Systems biology came about as growing numbers of engineers and scientists from other fields created algorithms which supported the analysis of biological data in incredible quantities. Whereas biologists of the past had been forced to study one item or aspect at a time, due to technical and biological limitations, it suddenly became possible to study biological phenomena within their natural contexts. This interdisciplinary field offers a holistic approach to
interpreting these processes, and has been responsible for some of the most important developments in the science of human health and environmental sustainability.
This Very Short Introduction outlines the exciting processes and possibilities in the new field of systems biology. Eberhard O. Voit describes how it enabled us to learn how intricately the expression of every gene is controlled, how signaling systems keep organisms running smoothly, and how complicated even the simplest cells are. He explores what this field is about, why it is needed, and how it will affect our understanding of life, particularly in the areas of personalized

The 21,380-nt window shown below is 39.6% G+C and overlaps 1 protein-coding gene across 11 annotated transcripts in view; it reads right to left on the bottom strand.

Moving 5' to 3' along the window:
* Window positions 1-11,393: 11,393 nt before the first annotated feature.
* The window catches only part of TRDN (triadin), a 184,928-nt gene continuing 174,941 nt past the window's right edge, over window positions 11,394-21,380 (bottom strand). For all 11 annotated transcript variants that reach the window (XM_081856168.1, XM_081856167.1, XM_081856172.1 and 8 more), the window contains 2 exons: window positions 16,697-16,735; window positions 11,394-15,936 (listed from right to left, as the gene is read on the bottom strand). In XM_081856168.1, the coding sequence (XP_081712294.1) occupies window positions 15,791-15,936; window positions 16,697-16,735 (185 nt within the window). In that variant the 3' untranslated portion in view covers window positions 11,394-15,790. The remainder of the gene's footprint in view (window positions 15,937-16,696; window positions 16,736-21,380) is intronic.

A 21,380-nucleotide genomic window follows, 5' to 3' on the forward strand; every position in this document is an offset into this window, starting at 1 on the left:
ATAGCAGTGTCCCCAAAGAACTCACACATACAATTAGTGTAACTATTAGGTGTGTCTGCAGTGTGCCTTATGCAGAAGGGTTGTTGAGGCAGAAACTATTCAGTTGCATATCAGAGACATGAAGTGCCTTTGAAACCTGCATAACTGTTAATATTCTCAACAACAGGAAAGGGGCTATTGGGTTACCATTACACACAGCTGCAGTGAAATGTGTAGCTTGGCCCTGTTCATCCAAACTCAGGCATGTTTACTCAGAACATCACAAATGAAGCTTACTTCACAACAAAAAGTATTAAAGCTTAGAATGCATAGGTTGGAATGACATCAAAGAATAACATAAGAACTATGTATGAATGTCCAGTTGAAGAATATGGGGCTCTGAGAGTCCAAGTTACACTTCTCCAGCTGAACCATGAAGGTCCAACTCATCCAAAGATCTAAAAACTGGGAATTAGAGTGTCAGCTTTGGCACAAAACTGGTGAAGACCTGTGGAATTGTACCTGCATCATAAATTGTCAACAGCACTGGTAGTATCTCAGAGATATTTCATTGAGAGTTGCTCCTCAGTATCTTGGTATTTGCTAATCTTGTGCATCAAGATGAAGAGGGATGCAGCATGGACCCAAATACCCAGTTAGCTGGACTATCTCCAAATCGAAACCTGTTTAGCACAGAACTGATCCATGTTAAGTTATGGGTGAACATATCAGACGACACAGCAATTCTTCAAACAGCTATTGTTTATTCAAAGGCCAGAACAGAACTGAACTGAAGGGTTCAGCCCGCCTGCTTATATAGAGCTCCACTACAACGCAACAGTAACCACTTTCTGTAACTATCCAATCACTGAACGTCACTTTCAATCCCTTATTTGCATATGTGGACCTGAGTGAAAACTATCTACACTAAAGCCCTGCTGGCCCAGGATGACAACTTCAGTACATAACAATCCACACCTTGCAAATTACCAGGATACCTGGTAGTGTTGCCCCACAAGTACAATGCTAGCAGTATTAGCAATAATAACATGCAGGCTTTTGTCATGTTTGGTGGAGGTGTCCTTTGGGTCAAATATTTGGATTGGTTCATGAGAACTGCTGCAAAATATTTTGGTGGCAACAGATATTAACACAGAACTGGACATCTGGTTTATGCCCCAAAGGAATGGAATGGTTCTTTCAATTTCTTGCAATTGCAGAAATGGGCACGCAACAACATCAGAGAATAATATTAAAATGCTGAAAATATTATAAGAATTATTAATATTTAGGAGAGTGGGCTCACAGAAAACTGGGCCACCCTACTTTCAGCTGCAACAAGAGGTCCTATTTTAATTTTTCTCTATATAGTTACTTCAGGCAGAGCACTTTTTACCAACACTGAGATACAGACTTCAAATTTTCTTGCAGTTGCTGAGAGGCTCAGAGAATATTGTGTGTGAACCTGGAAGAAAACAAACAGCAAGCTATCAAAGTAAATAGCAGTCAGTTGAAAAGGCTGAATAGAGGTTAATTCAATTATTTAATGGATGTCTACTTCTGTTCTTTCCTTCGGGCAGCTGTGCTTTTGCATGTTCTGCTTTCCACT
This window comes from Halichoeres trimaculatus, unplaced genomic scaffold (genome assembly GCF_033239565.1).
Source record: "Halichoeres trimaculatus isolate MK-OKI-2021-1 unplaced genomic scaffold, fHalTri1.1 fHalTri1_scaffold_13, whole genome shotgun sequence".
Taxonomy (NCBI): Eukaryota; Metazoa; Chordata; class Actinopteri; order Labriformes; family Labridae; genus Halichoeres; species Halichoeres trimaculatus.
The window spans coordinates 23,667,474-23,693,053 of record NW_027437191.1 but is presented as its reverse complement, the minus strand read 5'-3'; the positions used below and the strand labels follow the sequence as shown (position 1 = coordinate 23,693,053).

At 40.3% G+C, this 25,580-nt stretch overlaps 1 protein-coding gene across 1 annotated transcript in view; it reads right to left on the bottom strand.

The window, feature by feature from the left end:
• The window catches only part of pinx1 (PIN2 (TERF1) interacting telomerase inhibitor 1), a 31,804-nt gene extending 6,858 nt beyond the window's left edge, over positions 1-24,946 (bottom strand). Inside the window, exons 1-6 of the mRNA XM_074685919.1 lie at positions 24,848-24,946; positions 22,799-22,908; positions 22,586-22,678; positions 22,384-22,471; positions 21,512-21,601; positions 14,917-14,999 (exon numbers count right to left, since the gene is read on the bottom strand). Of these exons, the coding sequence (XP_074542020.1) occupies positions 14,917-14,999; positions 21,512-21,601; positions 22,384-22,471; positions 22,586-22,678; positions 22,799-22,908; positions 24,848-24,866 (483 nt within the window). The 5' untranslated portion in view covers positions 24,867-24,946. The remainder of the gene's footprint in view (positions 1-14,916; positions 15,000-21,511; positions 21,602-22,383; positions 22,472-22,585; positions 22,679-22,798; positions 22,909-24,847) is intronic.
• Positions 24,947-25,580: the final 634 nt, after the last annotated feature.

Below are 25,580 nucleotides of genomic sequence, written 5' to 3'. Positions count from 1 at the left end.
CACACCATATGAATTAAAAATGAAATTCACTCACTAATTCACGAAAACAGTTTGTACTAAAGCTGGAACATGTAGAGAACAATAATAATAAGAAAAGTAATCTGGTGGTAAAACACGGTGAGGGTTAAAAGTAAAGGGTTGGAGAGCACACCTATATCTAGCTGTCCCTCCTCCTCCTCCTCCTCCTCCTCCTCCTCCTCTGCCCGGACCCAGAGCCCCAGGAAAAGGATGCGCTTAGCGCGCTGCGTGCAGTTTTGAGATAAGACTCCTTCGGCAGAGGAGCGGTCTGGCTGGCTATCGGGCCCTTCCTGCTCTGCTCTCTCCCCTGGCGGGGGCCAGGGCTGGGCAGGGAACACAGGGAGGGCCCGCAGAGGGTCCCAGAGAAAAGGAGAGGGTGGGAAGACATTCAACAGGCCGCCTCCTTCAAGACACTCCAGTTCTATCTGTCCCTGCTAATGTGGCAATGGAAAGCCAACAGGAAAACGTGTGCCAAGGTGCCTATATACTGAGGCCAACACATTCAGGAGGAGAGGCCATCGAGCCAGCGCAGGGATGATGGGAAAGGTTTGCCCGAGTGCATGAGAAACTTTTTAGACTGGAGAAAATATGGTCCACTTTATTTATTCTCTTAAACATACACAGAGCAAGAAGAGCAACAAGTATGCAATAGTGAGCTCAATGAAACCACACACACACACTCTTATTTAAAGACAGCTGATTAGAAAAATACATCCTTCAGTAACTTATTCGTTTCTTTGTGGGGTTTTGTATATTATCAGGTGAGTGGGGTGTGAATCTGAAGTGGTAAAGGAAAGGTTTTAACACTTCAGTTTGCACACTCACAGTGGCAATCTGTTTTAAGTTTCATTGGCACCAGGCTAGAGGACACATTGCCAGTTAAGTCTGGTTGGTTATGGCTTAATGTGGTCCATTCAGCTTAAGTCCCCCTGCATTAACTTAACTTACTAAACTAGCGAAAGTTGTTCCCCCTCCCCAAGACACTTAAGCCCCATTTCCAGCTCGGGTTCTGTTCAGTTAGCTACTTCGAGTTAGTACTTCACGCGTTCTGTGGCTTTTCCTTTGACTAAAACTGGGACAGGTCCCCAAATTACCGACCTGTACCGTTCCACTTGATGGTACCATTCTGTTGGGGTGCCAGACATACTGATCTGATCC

medicine, drug development, food and energy production, and sustainable stewardship of our environments. Throughout he considers how new tools are being provided from the fields of mathematics, computer science, engineering, physics, and chemistry to grasp the complexity of the countless interacting processes in
cells which would overwhelm the cognitive and analytical capabilities of the human mind.
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Systems Biology: A Very Short Introduction